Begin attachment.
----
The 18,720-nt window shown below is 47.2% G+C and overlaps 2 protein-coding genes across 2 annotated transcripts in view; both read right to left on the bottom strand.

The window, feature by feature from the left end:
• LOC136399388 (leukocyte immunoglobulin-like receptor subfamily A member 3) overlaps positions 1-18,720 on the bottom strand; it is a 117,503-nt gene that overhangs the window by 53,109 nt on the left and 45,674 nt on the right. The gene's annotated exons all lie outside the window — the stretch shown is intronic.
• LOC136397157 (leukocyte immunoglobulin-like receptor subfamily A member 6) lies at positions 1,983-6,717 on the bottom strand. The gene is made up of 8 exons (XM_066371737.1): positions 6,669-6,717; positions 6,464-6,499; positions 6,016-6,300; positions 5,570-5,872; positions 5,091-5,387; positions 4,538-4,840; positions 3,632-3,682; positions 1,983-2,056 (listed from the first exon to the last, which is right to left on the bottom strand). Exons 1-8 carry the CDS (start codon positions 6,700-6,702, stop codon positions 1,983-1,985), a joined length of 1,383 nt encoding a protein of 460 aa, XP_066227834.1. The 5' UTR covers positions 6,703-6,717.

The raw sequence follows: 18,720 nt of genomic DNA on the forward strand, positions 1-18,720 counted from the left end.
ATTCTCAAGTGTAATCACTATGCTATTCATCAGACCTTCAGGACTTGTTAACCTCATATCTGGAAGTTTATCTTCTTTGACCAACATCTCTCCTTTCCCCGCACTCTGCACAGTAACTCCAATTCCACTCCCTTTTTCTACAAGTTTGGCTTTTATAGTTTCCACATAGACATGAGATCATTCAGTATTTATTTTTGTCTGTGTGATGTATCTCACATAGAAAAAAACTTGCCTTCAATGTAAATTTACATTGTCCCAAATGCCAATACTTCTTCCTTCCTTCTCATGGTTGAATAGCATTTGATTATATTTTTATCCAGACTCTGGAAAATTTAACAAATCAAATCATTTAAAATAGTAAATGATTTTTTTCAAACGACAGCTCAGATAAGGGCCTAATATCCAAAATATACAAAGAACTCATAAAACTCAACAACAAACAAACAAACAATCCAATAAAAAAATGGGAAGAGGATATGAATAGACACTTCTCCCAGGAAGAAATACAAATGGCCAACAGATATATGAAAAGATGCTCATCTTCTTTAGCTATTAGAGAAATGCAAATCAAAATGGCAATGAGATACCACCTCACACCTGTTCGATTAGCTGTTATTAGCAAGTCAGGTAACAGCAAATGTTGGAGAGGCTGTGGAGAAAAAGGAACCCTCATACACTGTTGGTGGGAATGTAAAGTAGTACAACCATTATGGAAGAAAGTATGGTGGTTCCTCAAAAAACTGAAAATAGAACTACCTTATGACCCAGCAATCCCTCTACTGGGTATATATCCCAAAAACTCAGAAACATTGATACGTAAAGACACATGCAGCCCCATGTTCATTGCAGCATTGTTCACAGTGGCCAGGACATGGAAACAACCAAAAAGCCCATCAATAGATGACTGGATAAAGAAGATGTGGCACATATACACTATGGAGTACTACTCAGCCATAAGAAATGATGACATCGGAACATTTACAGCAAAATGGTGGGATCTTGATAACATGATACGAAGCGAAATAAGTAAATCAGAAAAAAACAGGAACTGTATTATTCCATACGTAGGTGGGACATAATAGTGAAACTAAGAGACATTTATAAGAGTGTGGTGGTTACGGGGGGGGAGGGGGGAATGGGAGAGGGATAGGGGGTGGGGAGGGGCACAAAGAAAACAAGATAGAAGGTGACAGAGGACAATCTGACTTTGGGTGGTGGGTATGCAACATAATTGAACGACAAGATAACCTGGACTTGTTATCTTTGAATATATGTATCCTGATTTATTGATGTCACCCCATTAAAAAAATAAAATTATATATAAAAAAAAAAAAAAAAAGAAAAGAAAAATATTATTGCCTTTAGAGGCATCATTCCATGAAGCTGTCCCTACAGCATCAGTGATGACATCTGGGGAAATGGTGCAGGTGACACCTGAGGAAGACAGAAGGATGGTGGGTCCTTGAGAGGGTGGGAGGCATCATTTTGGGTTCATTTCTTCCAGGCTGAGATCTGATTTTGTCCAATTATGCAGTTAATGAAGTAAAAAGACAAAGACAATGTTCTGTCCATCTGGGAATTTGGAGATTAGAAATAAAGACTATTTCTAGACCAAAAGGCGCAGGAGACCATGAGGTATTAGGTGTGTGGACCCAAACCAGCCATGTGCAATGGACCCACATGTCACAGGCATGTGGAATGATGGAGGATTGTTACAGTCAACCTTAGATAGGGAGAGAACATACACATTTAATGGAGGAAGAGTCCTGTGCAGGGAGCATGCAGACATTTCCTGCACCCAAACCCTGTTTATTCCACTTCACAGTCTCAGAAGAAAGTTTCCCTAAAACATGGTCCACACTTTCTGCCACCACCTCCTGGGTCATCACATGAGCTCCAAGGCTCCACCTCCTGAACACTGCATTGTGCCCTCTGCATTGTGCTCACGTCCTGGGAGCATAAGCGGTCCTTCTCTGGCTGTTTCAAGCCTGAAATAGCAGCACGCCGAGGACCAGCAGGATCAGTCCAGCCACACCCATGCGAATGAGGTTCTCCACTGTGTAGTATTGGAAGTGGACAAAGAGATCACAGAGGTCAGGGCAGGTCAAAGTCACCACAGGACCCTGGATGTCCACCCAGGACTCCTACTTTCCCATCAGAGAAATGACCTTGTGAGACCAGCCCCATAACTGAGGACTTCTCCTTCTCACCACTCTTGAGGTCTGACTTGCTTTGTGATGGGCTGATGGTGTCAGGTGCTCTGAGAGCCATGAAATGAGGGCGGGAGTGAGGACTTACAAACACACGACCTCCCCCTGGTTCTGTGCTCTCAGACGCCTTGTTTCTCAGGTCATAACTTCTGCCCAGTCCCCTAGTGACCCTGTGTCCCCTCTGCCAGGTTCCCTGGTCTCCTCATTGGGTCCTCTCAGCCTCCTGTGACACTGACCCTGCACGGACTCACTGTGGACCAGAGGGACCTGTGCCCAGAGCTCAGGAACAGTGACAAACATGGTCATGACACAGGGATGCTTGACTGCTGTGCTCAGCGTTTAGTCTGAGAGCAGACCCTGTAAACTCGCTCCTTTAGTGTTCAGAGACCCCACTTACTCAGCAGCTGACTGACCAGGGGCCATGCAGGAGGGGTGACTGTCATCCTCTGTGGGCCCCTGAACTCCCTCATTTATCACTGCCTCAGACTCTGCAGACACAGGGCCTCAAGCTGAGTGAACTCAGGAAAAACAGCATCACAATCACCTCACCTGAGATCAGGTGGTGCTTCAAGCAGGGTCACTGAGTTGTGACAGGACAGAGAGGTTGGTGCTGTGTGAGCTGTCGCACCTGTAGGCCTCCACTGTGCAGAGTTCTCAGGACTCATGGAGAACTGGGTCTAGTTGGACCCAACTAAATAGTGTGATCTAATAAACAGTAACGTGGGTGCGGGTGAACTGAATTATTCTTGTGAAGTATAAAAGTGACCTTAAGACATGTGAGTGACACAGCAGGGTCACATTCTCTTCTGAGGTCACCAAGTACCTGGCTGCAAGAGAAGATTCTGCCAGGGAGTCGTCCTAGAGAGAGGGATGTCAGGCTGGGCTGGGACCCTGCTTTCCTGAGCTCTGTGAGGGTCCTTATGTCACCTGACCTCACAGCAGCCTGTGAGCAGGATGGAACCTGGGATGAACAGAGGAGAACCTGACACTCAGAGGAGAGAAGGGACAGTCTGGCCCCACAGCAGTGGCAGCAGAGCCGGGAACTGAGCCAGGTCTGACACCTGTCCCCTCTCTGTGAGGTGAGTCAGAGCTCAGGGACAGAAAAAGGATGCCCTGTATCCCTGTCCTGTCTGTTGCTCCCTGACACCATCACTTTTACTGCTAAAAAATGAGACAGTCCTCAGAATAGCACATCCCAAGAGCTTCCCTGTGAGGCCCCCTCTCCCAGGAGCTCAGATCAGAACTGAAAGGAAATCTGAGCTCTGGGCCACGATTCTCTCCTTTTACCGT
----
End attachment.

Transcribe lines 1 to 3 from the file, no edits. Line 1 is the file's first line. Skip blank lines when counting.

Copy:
The 18,720-nt window shown below is 47.2% G+C and overlaps 2 protein-coding genes across 2 annotated transcripts in view; both read right to left on the bottom strand.

The window, feature by feature from the left end:
• LOC136399388 (leukocyte immunoglobulin-like receptor subfamily A member 3) overlaps positions 1-18,720 on the bottom strand; it is a 117,503-nt gene that overhangs the window by 53,109 nt on the left and 45,674 nt on the right. The gene's annotated exons all lie outside the window — the stretch shown is intronic.